As you are receiving this (Tuesday morning), we will be recording five new songs written with the second grade students and teachers at Archer Street School in Freeport, New York.
Right now, Beth is teaching a private yoga session, so I have a bit of time before we hit the road and spend the night in Hicksville, NY about a twenty-minute ride from tomorrow’s gig.
Recording sessions require a lot of preparation – recording the guitar part and what we call “guide vocals” for the kids to follow when they’re singing. Previously, we sent them rough rehearsal versions so that they could practice prior to tomorrow’s session.
Most of the kids and their teachers get a bit excited and a few get super anxious for the sessions. Like us, they want the final product to be good, so our job (in addition to the tech and making sure that they sing the right lyrics and notes) is to create some joy snd lightness in the room. When the kids feel safe and cared for, they tend to sing their best.
When I was in elementary and high school, I had great music teachers and chorus directors whose examples I still follow. Joyce Gober and George Trautwein’s laser focus on quality still guides my preparation, but their example of how to foster joy is present during recording or a performance.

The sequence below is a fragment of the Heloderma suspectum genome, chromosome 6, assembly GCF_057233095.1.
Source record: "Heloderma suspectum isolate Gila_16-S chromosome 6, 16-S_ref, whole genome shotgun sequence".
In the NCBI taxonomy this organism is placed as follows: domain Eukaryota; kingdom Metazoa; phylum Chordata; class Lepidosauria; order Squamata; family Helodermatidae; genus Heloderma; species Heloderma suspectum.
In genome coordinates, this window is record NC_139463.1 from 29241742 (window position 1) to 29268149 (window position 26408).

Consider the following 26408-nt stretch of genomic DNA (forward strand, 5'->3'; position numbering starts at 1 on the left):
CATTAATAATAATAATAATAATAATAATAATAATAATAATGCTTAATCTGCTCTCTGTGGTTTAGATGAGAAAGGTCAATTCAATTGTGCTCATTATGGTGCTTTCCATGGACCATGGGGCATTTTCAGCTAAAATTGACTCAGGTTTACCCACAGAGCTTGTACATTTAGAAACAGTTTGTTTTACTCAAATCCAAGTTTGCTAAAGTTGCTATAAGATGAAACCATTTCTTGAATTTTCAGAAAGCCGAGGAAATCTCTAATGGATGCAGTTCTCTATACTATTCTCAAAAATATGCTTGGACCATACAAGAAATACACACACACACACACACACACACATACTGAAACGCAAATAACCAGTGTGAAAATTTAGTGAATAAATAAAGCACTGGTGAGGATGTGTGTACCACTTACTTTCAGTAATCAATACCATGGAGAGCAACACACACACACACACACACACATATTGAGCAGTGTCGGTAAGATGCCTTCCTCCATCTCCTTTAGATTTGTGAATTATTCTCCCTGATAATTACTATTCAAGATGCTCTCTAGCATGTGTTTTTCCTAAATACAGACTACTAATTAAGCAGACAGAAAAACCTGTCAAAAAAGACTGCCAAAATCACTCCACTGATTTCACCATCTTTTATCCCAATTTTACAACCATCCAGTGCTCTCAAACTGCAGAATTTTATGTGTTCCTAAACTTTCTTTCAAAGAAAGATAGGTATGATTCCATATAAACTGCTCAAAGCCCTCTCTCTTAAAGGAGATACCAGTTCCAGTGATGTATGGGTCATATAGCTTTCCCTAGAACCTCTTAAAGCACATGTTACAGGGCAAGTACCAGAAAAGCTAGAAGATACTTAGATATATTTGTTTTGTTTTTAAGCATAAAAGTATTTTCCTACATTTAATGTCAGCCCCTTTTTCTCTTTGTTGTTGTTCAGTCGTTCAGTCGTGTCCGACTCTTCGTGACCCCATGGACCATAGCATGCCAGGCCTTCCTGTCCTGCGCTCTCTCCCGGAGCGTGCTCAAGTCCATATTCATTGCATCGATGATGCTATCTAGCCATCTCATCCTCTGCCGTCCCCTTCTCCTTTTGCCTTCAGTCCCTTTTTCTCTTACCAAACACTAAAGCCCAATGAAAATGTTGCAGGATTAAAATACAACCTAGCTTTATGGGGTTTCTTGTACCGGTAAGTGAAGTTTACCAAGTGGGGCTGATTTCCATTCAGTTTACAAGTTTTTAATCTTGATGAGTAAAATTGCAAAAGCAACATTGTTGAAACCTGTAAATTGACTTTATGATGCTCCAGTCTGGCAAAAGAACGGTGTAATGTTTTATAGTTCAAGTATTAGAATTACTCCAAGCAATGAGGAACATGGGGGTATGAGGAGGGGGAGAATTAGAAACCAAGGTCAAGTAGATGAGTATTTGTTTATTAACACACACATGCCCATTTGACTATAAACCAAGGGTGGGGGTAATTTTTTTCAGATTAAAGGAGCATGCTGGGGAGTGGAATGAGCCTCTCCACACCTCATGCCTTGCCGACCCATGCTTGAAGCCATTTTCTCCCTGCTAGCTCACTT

I always tell prospective clients, “Our goal isn’t so much to create the next generation of songwriters, but to teach creativity, collaboration, revision and building one’s inner sense of quality.” In so doing, it’s really a collection of life lessons within an arts-in-education structure.
As we all age, our bodies may decay along with our mental acuity. However, what we grow instead is an ability to provide information and wisdom of how to move through life with determination and Grace. That’s another reason for us to find places to teach what we know. We are simultaneously ending one life (our own) and seeding other, younger beings with what they need to grow.
The artistic heroes of my parents generation and our own are often given to teaching Master Classes. But it’s not just artists who can help the next generation. Craftspeople, Caregivers, Librarians, Religious Leaders, Farmers, Managers, Salespeople and many others have lots to share with those just starting out. So, too, do grandparents who have gifts galore to pass on to their grandchildren.
It’s beautiful, really, what we can pass on to someone else who craves a mentor. And it may be something so simple or profound – like how to smile on a long grocery line or how to cry during the loss of a pet. Younger people are watching us. What we do and how we do it matters more than we know.
So, as I get ready for another long trip away from the comfort of my hearth and home, I feel better knowing that I have chosen to do what my mentors did for me – to pass it on.
May you know how special your talents are and may you seek to give away that which will fill another’s heart with your gift. I matter, you matter and we are the light that someone needs.